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In My Solitude

What would you like to learn in an esoteric initiation?

I think what they first teach you is that you don’t know anything.

All the things you think you know — who you are, what you want, who your family is, what a person is, what an animal is, what day and night are — all of these things are wrong.

Then they teach you that there is in your solitude a tendency to find out what those things really are.  But it is very, very tentative and weak and fragile, and you need ten measures of ignorance and darkness for each measure of clarity and truth.

And they tell you that it’s going to be very hard — impossible really — not to forget what you learned in the esoteric initiation when you have to talk to all the people you’re used to talking to in the usual way and asking for the usual things that you want.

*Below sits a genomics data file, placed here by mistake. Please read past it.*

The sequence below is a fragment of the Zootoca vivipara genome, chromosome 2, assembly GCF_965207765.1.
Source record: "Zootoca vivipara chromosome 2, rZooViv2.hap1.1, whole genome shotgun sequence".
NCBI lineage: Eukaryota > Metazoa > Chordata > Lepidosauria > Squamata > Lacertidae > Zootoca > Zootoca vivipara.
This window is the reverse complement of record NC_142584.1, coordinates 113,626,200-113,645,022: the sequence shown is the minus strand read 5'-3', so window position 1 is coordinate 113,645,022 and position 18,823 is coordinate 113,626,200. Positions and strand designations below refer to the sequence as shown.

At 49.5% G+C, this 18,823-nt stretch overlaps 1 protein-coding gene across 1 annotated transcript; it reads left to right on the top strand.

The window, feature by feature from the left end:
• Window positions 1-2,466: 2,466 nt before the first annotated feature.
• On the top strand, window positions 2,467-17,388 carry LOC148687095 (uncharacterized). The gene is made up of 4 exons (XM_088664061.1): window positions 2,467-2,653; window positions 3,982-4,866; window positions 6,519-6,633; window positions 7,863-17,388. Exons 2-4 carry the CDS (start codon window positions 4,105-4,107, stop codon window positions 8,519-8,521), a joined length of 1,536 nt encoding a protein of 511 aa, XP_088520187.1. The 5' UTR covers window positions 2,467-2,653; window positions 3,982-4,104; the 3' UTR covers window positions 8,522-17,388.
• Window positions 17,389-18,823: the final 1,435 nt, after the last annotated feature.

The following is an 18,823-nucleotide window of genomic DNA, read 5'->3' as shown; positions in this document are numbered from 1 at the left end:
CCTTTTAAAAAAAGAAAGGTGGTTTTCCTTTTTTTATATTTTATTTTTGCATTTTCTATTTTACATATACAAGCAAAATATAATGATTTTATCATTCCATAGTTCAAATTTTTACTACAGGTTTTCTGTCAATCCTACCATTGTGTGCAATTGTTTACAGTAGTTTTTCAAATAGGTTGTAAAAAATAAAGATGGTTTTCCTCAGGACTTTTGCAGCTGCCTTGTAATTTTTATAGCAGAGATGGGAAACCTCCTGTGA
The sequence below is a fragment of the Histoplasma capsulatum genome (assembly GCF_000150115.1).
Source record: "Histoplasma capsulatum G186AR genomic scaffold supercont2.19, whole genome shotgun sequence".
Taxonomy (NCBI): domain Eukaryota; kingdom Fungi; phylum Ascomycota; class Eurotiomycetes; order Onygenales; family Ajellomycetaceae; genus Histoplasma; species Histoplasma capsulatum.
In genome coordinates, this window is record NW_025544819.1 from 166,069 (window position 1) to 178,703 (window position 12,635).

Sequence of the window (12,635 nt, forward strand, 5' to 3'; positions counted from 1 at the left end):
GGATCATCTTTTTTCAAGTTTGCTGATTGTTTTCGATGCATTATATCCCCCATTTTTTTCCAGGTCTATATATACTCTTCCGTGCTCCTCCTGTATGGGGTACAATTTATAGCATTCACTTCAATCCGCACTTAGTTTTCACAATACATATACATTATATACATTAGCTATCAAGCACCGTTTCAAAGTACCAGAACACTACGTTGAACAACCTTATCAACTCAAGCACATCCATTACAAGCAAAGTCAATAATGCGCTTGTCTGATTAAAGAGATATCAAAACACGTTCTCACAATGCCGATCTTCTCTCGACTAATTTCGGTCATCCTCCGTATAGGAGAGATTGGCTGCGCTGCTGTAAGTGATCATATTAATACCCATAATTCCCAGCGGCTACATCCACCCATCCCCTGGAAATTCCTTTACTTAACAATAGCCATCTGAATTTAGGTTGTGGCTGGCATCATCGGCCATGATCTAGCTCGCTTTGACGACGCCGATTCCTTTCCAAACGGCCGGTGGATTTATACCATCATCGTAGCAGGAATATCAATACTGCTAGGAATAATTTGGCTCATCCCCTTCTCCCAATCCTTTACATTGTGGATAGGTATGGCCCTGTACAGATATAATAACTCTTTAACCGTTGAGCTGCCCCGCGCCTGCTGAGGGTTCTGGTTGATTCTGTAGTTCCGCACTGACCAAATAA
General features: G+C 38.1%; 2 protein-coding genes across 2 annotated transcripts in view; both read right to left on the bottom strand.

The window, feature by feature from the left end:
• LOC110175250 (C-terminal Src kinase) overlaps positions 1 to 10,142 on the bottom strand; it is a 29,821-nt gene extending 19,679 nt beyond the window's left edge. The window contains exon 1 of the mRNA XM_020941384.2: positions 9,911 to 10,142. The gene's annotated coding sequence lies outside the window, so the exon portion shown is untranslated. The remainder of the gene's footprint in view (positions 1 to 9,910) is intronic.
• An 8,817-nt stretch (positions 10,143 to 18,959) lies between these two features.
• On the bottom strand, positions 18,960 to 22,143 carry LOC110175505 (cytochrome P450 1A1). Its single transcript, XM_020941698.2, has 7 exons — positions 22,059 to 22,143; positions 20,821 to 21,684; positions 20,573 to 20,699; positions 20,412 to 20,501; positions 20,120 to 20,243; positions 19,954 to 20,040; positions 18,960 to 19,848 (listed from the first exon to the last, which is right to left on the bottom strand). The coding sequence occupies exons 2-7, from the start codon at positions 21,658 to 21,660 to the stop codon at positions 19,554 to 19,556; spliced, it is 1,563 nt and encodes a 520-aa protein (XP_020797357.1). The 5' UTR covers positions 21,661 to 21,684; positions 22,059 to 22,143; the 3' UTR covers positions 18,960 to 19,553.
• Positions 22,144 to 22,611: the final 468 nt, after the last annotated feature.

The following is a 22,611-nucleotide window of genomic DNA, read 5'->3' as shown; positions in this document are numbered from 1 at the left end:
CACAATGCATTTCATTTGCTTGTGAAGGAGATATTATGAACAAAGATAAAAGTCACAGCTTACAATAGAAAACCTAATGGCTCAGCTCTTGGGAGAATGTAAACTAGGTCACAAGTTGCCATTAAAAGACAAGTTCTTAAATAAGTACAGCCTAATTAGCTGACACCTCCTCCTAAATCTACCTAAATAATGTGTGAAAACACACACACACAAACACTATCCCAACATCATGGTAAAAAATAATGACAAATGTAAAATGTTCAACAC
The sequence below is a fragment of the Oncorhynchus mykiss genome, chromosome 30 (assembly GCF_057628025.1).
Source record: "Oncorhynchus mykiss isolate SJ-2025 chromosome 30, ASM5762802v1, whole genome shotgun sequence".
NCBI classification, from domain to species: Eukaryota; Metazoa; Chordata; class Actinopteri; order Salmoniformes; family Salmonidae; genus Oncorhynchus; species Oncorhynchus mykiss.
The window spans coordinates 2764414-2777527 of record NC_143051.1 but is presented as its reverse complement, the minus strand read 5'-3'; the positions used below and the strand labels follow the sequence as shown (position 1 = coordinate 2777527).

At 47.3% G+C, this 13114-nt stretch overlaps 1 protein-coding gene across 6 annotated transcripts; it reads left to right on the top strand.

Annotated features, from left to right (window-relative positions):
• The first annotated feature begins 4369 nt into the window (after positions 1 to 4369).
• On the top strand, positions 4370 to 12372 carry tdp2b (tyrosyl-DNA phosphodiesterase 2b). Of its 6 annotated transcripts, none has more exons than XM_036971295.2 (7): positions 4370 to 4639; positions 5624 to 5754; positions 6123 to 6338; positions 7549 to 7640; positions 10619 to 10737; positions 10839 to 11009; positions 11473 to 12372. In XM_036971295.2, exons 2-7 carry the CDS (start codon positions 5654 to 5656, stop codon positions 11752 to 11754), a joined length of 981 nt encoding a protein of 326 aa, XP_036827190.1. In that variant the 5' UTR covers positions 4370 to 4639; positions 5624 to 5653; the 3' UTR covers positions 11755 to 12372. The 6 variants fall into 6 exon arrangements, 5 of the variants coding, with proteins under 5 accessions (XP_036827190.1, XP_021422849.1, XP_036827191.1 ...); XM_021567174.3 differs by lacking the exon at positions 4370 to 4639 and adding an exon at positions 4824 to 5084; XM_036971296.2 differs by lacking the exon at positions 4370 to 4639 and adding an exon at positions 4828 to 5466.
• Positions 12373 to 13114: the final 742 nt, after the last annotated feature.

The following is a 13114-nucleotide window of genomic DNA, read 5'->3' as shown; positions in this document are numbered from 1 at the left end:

And then you leave the esoteric initiation.

Since you can’t remember it I think the best thing is to view every encounter, especially the most boring and trivial ones as another esoteric initiation into another person’s solitude.  And to accept that neither you nor she knows anything or can say anything even half-way clear about what the secret doctrine is.

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9 thoughts on “In My Solitude

  1. all of these things are wrong.

    How about the concept of wrong, being wrong?

    No? It’s a self protective little value that way, isn’t it? You can’t get it to switch itself off without the powering down ending the powering down process and so it remains valid and suckin’ juice on the grid.

  2. Wrong didn’t quite shut down, eh. It’s ironic how right lends money/credence to wrong, to keep it going. Mostly because right knows if wrong goes down, then right goes down immediately afterward. Wrong accepts it’s the shadow of right, right accepts it needs a shadow between it and shutdown.

    Or so I’d put it – spinning it in more boardgame terms than absolutes.

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